More than a year ago, author John Van Stry embarked on a mission to take down former Pirate Party Canada leader Travis McCrea.
McCrea was the operator of eBook.bike, a free-to-use eBook download platform that ostensibly accepted user uploads of books and presented them to the public. The site became hugely controversial after authors complained that they had never given the platform permission to distribute their content.
McCrea, on the other hand, insisted that his platform was legal and was protected by the safe harbor provisions of the DMCA, noting that if people sent valid takedown notices, content would be removed. Nevertheless, opposition against the site continued to build and McCrea himself ran out of patience, asking someone to sue him to get the “BS over and done with.”
Shortly after, author John Van Stry accepted the challenge by suing McCrea in a Texas court. While Van Stry employed a team of professional lawyers to handle the matter, McCrea decided to defend the case himself.
As legal battles go, this one was particularly lopsided. With Van Stry’s team laying out its case in detail, McCrea – when he participated at all – seemed either overwhelmed (or potentially underwhelmed) by the importance of the case against him.
While frustrations were clearly building on Van Stry’s side from having to commit time and financial resources to the case, it became clear early on that McCrea would be unlikely to prevail.
McCrea hoped to lean on the safe harbor provisions of the DMCA, arguing that as long as he took allegedly infringing content down, he could not be held liable under the law. That failed, at least in part due to McCrea’s failure to register an agent at the US Copyright Office. Claims that his acts were covered under laws designed to protect religious freedoms were also dismissed.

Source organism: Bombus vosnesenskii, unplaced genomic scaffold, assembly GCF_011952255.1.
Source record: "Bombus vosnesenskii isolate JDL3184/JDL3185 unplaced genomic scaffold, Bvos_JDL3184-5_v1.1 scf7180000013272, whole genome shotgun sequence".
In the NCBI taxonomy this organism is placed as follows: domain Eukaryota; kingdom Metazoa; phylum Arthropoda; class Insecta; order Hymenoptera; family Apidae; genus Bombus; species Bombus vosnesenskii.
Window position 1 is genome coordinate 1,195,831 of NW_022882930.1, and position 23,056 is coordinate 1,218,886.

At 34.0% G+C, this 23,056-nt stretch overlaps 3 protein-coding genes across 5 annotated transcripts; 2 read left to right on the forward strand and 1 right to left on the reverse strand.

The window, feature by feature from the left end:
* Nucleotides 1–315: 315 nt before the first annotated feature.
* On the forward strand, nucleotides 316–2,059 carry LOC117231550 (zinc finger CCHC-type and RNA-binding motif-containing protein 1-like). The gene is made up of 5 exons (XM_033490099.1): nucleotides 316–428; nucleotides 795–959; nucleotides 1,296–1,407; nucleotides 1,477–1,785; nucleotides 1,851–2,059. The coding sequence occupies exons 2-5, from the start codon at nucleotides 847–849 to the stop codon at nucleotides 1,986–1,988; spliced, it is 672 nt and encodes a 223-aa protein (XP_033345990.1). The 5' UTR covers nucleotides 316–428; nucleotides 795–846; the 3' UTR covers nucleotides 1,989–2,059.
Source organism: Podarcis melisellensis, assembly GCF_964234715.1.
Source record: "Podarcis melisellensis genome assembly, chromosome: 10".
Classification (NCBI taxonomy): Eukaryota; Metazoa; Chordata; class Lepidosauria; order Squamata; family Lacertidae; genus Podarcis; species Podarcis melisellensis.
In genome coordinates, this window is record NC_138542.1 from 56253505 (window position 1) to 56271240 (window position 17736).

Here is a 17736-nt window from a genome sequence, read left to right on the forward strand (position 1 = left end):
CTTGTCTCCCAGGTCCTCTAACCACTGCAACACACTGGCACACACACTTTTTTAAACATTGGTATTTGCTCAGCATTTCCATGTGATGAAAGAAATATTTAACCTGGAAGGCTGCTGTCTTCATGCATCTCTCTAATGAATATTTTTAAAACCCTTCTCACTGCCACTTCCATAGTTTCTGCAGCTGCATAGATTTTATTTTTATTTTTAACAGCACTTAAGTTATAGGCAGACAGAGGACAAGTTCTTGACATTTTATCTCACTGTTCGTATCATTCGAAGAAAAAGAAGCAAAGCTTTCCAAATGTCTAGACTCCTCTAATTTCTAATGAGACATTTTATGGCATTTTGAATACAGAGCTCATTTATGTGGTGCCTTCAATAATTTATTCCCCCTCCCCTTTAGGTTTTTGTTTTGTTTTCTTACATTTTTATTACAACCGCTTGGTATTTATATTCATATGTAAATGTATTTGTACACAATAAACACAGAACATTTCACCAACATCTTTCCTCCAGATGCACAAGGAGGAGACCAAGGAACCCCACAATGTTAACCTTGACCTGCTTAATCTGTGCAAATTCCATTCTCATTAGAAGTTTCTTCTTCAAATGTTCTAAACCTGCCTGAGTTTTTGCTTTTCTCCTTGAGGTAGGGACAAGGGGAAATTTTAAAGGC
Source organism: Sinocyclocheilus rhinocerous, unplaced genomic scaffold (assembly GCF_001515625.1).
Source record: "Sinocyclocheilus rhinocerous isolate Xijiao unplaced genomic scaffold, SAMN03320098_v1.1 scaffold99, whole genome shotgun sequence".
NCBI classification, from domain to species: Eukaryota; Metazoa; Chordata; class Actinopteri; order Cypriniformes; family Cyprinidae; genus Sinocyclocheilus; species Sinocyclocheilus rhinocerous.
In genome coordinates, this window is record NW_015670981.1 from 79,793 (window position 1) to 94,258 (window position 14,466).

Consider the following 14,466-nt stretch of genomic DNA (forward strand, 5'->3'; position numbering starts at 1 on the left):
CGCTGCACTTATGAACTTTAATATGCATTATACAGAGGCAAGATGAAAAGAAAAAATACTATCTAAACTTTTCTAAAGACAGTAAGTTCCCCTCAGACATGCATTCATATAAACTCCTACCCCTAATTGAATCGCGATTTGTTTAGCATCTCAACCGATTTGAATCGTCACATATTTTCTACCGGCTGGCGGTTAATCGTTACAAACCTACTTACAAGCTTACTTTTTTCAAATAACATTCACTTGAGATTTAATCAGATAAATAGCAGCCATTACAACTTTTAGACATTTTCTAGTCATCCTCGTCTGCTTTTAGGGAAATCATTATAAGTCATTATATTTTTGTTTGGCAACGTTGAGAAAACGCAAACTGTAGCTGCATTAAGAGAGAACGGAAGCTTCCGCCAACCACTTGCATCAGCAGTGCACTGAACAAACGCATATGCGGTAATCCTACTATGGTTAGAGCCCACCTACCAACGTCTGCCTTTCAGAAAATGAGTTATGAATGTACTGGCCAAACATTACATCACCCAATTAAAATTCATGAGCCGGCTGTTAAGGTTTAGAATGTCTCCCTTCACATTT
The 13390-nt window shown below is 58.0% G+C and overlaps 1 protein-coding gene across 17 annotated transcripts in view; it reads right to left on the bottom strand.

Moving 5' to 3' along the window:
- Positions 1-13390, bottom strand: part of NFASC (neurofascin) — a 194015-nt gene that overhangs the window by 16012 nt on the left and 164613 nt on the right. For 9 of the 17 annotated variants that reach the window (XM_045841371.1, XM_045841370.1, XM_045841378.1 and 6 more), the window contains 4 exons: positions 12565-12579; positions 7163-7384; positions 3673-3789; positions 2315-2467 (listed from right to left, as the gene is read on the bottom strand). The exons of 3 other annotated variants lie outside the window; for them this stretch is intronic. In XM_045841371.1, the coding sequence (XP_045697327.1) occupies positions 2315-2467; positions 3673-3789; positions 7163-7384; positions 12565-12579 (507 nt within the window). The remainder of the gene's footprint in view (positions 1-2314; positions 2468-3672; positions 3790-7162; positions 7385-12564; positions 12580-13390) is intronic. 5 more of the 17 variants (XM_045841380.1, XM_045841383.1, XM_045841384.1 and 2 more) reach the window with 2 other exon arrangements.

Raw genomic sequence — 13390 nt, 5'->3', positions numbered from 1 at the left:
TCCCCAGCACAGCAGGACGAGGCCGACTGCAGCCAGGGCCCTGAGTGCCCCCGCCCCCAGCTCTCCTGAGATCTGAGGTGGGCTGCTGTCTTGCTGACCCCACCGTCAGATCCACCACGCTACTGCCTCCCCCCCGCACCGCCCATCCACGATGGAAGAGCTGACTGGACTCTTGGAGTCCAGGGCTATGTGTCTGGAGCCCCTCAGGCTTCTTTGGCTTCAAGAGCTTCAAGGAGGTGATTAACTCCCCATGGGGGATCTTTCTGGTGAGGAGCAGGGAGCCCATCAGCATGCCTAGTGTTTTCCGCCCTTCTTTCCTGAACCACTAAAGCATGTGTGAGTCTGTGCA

Earlier this month it became clear that the case hadn’t got long to run. A motion for summary judgment filed by Van Stry demanded $15,000 in damages each for 12 of his books, to a total of $180,000 plus costs. However, to obtain this amount the case would’ve had to go to a full trial, with all the additional costs that would’ve entailed.
In the event, the presiding judge suggested an alternative route. Based on the assertion that Van Stry’s damages claim was “like to be illusory”, the judge said that if Van Stry limited his request for statutory damages to the statutory minimum award of $750 per work — an amount already agreed by McCrea – a trial would not be needed. That opportunity was accepted by Van Stry.
“Mr. McCrea has been found to have willfully infringed the following of Mr. Van Stry’s copyrighted works: Portals of Infinity: Book One: Champion for Hire; Perfect Strangers; Portals of Infinity: Kaiju; Portals of Infinity: Book Two: The God Game; Portals of Infinity: Book Three: Of Temples and Trials; Portals of Infinity: Book Four: The Sea of Grass; Portals of Infinity: Book Five: Demigods and Deities; Portals of Infinity: Reprisal; When It Falls; Stand On It; Black Friday; and Over Our Heads,” Judge William Bryson